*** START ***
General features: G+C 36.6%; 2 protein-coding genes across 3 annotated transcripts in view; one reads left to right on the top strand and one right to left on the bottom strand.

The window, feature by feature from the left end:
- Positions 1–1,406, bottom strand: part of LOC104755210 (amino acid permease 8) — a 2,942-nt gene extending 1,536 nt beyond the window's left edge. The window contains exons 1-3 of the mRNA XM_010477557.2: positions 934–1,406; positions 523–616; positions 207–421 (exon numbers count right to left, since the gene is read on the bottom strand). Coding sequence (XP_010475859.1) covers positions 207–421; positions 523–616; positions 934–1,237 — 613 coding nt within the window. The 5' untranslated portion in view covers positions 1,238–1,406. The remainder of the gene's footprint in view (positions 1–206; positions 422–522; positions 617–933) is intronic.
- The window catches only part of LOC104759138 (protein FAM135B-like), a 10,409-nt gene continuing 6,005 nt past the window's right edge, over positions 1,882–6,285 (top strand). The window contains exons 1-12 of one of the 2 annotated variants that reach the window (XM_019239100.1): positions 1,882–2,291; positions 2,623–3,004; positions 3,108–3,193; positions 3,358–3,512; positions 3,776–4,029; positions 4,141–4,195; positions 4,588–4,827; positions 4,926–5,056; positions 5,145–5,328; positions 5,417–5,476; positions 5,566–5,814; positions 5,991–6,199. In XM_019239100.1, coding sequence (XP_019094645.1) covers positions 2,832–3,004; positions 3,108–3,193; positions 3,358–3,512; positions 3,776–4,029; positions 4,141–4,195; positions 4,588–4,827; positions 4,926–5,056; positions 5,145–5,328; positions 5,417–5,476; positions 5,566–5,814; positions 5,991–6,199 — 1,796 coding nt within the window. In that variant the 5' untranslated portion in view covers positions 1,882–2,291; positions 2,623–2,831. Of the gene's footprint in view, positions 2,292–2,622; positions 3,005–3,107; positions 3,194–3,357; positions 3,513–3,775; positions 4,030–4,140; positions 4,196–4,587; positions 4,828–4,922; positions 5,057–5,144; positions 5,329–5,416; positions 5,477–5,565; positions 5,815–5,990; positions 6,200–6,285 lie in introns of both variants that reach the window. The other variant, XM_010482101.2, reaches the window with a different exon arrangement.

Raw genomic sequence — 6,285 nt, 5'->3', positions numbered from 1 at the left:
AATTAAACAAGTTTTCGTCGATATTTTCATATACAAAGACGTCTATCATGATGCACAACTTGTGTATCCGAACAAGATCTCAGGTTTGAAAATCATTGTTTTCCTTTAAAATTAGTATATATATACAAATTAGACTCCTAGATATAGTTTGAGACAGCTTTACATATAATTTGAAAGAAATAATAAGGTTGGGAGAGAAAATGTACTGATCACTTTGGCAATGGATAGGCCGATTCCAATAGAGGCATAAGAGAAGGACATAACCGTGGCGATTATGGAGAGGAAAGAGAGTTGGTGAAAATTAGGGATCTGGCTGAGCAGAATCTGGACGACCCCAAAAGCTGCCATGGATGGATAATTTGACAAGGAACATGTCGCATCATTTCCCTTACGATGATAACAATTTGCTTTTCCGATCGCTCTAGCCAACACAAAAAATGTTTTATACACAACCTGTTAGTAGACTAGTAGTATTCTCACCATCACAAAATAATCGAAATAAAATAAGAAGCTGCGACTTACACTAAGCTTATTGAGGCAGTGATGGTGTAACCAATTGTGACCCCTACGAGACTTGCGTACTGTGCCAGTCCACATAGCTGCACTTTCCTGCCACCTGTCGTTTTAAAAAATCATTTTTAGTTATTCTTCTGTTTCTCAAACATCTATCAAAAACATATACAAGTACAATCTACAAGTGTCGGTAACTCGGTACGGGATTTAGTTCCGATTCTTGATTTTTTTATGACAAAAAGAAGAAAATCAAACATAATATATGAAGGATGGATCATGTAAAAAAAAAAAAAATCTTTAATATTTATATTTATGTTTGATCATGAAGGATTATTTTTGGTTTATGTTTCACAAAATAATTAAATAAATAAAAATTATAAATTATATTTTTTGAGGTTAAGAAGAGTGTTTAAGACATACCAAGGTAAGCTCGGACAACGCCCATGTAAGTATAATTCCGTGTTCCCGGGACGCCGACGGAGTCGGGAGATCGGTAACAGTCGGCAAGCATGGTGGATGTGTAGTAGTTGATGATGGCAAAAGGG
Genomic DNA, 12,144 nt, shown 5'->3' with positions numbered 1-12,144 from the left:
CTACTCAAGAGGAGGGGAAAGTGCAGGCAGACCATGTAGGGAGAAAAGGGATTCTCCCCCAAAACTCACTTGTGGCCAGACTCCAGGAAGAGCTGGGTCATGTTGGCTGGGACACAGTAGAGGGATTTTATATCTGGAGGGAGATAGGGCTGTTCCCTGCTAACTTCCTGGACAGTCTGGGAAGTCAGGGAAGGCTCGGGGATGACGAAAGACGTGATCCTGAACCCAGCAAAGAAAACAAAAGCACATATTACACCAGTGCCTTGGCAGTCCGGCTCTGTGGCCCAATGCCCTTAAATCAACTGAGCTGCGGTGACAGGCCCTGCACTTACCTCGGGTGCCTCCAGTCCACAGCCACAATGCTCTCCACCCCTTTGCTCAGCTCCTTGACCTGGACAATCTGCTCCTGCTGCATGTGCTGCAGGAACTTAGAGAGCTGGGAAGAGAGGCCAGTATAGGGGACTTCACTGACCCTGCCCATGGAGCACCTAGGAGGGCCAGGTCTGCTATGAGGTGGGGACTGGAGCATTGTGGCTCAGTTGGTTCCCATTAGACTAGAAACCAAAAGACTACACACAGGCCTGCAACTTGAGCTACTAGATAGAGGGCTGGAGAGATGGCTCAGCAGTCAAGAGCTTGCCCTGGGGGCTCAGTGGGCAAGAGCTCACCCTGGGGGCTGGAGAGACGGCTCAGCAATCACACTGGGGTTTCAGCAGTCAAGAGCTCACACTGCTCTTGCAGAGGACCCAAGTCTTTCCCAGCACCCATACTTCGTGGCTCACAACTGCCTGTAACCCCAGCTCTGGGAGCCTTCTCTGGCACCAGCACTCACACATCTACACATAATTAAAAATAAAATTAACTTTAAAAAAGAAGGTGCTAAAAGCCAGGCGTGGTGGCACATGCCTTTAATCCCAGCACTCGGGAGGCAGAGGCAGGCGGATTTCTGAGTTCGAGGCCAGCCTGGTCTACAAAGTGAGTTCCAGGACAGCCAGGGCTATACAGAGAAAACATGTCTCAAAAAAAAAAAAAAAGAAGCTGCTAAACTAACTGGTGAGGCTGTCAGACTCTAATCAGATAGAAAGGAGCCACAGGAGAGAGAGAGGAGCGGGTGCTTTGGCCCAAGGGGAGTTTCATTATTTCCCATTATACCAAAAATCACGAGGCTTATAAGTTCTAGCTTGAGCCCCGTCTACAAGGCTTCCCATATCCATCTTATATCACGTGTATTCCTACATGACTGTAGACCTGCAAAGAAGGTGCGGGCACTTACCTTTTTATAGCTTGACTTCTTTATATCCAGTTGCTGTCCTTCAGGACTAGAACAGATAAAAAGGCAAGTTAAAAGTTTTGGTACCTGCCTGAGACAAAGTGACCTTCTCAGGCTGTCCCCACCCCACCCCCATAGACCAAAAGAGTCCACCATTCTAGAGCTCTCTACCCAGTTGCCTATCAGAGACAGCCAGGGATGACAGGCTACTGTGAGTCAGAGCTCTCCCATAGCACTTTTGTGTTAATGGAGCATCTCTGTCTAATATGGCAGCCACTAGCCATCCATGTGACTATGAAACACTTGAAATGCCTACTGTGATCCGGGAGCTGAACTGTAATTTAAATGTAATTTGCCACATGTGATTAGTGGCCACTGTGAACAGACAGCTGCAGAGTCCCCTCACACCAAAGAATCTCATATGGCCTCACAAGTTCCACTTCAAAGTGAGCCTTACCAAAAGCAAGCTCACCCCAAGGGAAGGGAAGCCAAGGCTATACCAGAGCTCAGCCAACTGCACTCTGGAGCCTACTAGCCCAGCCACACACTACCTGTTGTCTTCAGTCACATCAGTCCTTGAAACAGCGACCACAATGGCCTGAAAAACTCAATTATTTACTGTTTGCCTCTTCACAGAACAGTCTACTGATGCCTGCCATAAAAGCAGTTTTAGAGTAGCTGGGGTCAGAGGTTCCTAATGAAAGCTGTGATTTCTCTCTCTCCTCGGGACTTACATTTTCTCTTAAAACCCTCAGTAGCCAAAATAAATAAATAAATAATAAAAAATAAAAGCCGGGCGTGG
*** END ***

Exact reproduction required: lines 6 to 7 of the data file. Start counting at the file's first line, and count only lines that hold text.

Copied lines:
AATTAAACAAGTTTTCGTCGATATTTTCATATACAAAGACGTCTATCATGATGCACAACTTGTGTATCCGAACAAGATCTCAGGTTTGAAAATCATTGTTTTCCTTTAAAATTAGTATATATATACAAATTAGACTCCTAGATATAGTTTGAGACAGCTTTACATATAATTTGAAAGAAATAATAAGGTTGGGAGAGAAAATGTACTGATCACTTTGGCAATGGATAGGCCGATTCCAATAGAGGCATAAGAGAAGGACATAACCGTGGCGATTATGGAGAGGAAAGAGAGTTGGTGAAAATTAGGGATCTGGCTGAGCAGAATCTGGACGACCCCAAAAGCTGCCATGGATGGATAATTTGACAAGGAACATGTCGCATCATTTCCCTTACGATGATAACAATTTGCTTTTCCGATCGCTCTAGCCAACACAAAAAATGTTTTATACACAACCTGTTAGTAGACTAGTAGTATTCTCACCATCACAAAATAATCGAAATAAAATAAGAAGCTGCGACTTACACTAAGCTTATTGAGGCAGTGATGGTGTAACCAATTGTGACCCCTACGAGACTTGCGTACTGTGCCAGTCCACATAGCTGCACTTTCCTGCCACCTGTCGTTTTAAAAAATCATTTTTAGTTATTCTTCTGTTTCTCAAACATCTATCAAAAACATATACAAGTACAATCTACAAGTGTCGGTAACTCGGTACGGGATTTAGTTCCGATTCTTGATTTTTTTATGACAAAAAGAAGAAAATCAAACATAATATATGAAGGATGGATCATGTAAAAAAAAAAAAAATCTTTAATATTTATATTTATGTTTGATCATGAAGGATTATTTTTGGTTTATGTTTCACAAAATAATTAAATAAATAAAAATTATAAATTATATTTTTTGAGGTTAAGAAGAGTGTTTAAGACATACCAAGGTAAGCTCGGACAACGCCCATGTAAGTATAATTCCGTGTTCCCGGGACGCCGACGGAGTCGGGAGATCGGTAACAGTCGGCAAGCATGGTGGATGTGTAGTAGTTGATGATGGCAAAAGGG
Genomic DNA, 12,144 nt, shown 5'->3' with positions numbered 1-12,144 from the left: